ORANGE — Steve Johnson was affectionately known as "Stevie" when he ruled the tennis courts at Orange High for three years.
Johnson returned to his alma mater Monday afternoon quite grown. He's a professional tennis player, one who is ranked No. 128 in the world and an emerging young talent for United States tennis.
After speaking to about 500 Orange High student athletes in the school gymnasium ("The Dome"), Johnson took to the tennis court to serve to members of the Panthers tennis team.
Johnson, 23, said he has served upward of 130 miles per hour. His serves weren't necessarily easy to return Monday. He made it a point to ace his former high school coach, Pete Tavoularis.
"I returned his serve," said Orange junior doubles player Matthew Trinh. "He was holding back, though."
In terms of giving back to his school, where he won CIF Individuals singles titles in 2006 and 2007, Johnson has held nothing back. His parents, Steve and Michelle, remain very involved in the school's athletic programs. A two-time NCAA singles champion at USC, their son has donated uniforms and shoes to Orange High tennis through his endorsement deal with Asics.
And, in a way, Steve Johnson will give back to his home area again this July when he plays his inaugural season of World Team Tennis for the Orange County Breakers.
"As a tennis player, you don't get too many chances to be on a team," said Johnson, who was part of four NCAA team titles at USC. "Usually, it's yourself, so it's great to be part of a team. I loved 'SC, four years went by so quick, and I was pretty thankful. Last year, I was just coming back from injury when the Breakers started, so I didn't even get a chance to really throw my name in that hat.
"When I got the chance, I said, 'I'd love to do it but I'd love to do it for Orange County, where I grew up.' I love being a part of the team thing, and I'm really looking forward to my time in Newport Beach. [Coach] Trevor [Kronemann] is a great guy and I've known him for a long time … It's going to be a fantastic opportunity for me to go back and play team, play [in front of] friends and family and do well for the Breakers."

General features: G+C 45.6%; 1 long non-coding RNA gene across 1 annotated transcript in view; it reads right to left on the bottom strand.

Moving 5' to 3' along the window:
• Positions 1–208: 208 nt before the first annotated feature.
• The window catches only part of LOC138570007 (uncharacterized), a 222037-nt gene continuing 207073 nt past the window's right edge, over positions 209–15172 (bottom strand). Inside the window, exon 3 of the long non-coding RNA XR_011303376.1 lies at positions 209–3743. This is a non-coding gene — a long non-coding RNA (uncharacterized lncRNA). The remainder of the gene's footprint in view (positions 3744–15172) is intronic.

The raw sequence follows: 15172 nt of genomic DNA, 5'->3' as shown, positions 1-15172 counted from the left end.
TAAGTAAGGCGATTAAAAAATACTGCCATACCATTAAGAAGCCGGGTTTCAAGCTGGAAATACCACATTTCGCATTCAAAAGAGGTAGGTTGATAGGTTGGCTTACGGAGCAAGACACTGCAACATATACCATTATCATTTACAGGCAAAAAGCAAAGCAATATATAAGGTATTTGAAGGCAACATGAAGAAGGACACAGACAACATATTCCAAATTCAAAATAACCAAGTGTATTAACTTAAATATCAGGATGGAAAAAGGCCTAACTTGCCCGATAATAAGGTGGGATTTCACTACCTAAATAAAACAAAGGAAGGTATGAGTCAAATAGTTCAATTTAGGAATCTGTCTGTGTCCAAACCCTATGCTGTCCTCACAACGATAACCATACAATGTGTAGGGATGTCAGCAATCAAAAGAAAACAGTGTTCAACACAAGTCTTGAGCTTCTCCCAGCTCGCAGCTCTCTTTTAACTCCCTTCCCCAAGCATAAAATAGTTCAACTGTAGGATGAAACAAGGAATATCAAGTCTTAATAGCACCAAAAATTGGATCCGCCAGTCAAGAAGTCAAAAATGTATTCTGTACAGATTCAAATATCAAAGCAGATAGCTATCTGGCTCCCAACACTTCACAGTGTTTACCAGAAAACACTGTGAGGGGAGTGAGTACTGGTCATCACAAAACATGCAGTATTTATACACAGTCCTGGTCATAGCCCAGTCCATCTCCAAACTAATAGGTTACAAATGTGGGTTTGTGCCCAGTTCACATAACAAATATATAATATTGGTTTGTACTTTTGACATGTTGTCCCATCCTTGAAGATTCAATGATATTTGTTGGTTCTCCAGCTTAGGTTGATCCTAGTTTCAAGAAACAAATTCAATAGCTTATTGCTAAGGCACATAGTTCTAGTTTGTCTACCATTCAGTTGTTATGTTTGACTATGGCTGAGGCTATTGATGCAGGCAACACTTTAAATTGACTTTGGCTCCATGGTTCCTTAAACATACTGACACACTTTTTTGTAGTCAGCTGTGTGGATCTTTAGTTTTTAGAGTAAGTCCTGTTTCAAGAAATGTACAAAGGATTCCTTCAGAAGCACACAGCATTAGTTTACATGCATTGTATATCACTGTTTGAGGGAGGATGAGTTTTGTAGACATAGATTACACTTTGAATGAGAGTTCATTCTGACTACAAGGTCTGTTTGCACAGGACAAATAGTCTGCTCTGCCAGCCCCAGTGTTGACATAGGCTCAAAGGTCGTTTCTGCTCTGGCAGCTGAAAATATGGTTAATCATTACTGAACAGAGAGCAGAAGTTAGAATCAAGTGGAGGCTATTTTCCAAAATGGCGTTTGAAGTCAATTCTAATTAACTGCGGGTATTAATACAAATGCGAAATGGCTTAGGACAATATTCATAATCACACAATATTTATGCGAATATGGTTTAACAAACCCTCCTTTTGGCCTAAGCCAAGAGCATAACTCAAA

Johnson plans to play at the French Open and Wimbledon for the first time before returning to Orange County. On Monday, he seemed very gracious, answering questions during the assembly on everything from practicing with Roger Federer to his relationship status (yes, he has a girlfriend).
"He is a true gentleman, and our students need to see that," Orange High Athletic Director Sheryl Glass said. "Our students need to see that hard work can pay off. If you stay determined, you can accomplish your goals. He gave our kids some good words to show them that after you graduate, it's important to give back as well, and be involved in your community as much as you can. It was a great event. The kids were really lucky to have him out here today."
Johnson said he regretted that he wasn't able to attend any Orange High tennis matches this year. But he always comes back to visit when he can. His impact surely has been felt. Tavoularis said before Johnson came on campus, Orange boys' tennis had not made the CIF playoffs since 1981.
With this year's postseason appearance, Tavoularis said the Panthers have qualified eight of the last nine years.
"He's inspired a lot of kids," Tavoularis said. "My best player from two years ago [Stevie Phifer], who's playing No. 1 at Grossmont College, he told me, 'I came there because of Steve Johnson. I knew I was only going to be playing with him for one year, but I knew he was there.' He provided a lot of inspiration for kids to want to play, and want to do well here."
Johnson could do the same this summer for the Breakers at UC Irvine's Bren Events Center. He's part of a talented team, one that also includes Newport Beach resident Coco Vandeweghe, Treat Huey and Maria Elena Camerin. He certainly is accustomed to the team format, racking up seven All-American awards while playing for the Trojans.
He has adjusted well to the ATP Tour as well. At this year's Australian Open, Johnson made it through qualifying before battling world No. 11 Nicolas Almagro for five sets in the first round. In March, Johnson made the quarterfinals at the SAP Open in San Jose before losing to Tommy Haas.
"It's definitely different," Johnson said of adjusting to the ATP Tour. "We've had the last five, six weeks on clay. I never really played on clay that much growing up, and now doing it on the professional level, it's tough. It's a challenge you kind of have to embrace and learn, because a lot of the tour's on clay. It will be a couple more weeks of that, then I get to try out the grass and go to Wimbledon. I'm really looking forward to seeing Paris and London for the first time."
Being back in Orange County after that won't be too bad for Johnson, either. He definitely remembers his roots.
"I've been back [to Orange High] maybe a couple of times, whenever I do get a chance to be home," he said. "It's been pretty special. You get to see these guys and girls wearing the uniforms, and they're very grateful. They sent me a bunch of cards, and I read them all. It was pretty cool that I was able to give back. I played here for three years and I loved every minute of it, so I was definitely hoping to give back one day. I was glad I was able to do so."